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Motto


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Motto



The motto was originally a war cry or slogan. Mottoes first began to be shown with arms in the 14th and 15th centuries, but were not in general use until the 17th century. Thus the oldest coats of arms generally do not include a motto. Mottoes seldom form part of the grant of arms: Under most heraldic authorities, a motto is an optional component of the coat of arms, and can be added to or changed at will; many families have chosen not to display a motto.

Motto: Prest d'accomplier
Motto Translation: Ready to accomplish.


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Hayburgh Family Crest Products


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Hayburgh Family Crest Products




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See Also


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See Also




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Citations


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Citations



  1. ^ Lewis, Samuel, A Topographical Dictionary of England. Institute of Historical Research, 1848, Print.

Other References

  1. Innes, Thomas and Learney. The Tartans of the Clans and Families of Scotland 1st Edition. Edinburgh: W & A. K. Johnston Limited, 1938. Print.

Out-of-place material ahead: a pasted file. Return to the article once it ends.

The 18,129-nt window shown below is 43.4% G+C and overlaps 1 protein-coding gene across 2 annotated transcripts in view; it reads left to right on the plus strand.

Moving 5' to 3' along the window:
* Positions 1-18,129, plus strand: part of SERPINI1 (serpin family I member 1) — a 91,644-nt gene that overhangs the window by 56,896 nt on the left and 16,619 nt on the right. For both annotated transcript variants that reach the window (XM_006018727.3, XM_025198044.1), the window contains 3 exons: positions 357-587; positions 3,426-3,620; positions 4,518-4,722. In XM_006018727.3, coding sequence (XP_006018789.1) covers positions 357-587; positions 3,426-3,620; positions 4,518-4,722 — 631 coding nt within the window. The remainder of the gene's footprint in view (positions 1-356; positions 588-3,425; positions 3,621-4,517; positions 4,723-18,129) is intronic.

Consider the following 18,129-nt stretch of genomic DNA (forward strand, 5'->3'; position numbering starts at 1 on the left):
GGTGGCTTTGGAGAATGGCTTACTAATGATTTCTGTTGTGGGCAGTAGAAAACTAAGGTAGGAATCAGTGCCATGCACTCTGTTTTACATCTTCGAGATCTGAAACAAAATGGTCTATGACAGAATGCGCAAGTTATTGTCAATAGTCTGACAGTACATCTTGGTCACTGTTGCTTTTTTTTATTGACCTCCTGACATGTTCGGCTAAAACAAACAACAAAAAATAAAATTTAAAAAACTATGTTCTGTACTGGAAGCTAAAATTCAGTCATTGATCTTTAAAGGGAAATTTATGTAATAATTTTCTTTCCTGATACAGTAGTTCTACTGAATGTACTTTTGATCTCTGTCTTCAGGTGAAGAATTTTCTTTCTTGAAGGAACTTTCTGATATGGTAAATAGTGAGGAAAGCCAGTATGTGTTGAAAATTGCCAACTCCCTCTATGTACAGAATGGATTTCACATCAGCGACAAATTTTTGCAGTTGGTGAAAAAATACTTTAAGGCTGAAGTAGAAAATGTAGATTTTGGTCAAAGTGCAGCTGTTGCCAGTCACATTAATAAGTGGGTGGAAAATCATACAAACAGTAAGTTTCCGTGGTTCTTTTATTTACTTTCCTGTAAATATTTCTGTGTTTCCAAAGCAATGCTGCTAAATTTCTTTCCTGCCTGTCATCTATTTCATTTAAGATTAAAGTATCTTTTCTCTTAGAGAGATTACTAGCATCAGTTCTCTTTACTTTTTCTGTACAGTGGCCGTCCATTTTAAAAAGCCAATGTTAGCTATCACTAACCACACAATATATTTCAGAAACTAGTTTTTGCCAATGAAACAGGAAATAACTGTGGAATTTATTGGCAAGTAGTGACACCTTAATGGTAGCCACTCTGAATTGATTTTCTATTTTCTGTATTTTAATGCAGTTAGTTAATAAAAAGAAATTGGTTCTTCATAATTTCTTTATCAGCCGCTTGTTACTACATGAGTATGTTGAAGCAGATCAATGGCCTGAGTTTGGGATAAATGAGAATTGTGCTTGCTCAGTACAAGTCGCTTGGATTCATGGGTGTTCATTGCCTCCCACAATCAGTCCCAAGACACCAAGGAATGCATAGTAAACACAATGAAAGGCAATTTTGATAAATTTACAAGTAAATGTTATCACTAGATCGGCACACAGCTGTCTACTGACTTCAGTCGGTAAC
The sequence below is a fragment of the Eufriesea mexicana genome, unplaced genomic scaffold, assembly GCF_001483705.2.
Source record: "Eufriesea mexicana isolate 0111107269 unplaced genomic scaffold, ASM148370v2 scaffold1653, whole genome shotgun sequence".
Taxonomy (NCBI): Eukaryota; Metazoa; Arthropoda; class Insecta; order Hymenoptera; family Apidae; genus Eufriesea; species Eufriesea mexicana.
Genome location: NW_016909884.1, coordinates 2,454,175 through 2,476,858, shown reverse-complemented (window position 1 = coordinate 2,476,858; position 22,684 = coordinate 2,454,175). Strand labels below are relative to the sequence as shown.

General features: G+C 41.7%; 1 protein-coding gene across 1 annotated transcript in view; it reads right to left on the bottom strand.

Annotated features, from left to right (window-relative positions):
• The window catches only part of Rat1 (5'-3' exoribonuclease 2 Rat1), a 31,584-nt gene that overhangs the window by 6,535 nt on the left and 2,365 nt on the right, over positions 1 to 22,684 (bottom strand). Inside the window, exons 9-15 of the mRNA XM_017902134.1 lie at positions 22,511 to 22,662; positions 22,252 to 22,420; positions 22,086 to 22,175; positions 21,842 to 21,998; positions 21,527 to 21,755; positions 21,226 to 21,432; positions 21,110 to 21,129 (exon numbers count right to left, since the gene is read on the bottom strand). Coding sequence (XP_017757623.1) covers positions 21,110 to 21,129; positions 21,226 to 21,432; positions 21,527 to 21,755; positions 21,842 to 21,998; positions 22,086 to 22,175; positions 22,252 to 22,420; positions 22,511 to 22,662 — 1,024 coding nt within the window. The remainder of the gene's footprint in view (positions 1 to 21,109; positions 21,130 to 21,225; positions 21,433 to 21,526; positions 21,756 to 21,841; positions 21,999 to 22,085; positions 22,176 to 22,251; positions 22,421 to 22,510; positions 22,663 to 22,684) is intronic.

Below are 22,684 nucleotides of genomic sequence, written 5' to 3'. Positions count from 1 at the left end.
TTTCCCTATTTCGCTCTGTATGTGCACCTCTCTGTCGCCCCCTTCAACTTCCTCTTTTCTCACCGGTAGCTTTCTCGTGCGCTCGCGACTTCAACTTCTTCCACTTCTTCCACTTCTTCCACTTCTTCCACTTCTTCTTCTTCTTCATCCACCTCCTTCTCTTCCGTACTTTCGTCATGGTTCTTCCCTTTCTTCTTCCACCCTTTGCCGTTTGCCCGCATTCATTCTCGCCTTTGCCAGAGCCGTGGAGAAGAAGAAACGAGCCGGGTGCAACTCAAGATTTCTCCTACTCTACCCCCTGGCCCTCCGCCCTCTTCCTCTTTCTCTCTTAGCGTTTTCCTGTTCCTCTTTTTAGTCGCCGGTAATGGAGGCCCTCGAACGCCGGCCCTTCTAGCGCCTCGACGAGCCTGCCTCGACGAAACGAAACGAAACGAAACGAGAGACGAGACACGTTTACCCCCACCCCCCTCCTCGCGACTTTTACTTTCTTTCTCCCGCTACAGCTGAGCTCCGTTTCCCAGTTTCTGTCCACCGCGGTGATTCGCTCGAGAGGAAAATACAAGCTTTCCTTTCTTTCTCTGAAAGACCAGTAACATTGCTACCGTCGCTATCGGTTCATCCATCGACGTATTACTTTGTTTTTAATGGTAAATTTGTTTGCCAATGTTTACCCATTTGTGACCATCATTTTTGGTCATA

2. Bardsley, C.W. A Dictionary of English and Welsh Surnames: With Special American Instances. Wiltshire: Heraldry Today, 1901. Print. (ISBN 0-900455-44-6).
  3. Crispin, M. Jackson and Leonce Mary. Falaise Roll Recording Prominent Companions of William Duke of Normandy at the Conquest of England. Baltimore: Genealogical Publishing. Print.
  4. Foster, Joseph. Dictionary of Heraldry Feudal Coats of Arms and Pedigrees. London: Bracken Books, 1989. Print. (ISBN 1-85170-309-8).
  5. Library of Congress. American and English Genealogies in the Library of Congress. Baltimore: Genealogical Publishing, 1967. Print.
  6. Colletta, John P. They Came In Ships. Salt Lake City: Ancestry, 1993. Print.
  7. Burke, Sir Bernard. Genealogical and Heraldic History of the Peerage and Baronetage, The Privy Council, Knightage and Compainonage. London: Burke Publishing, 1921. Print.
  8. Shirley, Evelyn Philip. Noble and Gentle Men of England Or Notes Touching The Arms and Descendants of the Ancient Knightley and Gentle Houses of England Arranged in their Respective Counties 3rd Edition. Westminster: John Bowyer Nichols and Sons, 1866. Print.
  9. Filby, P. William and Mary K Meyer. Passenger and Immigration Lists Index in Four Volumes. Detroit: Gale Research, 1985. Print. (ISBN 0-8103-1795-8).
  10. Thirsk, Joan. The Agrarian History of England and Wales. Cambridge: Cambridge University Press: 7 Volumes. Print.
  11. ...

The Hayburgh Family Crest was acquired from the Houseofnames.com archives. The Hayburgh Family Crest was drawn according to heraldic standards based on published blazons. We generally include the oldest published family crest once associated with each surname.

This page was last modified on 1 September 2016 at 15:42.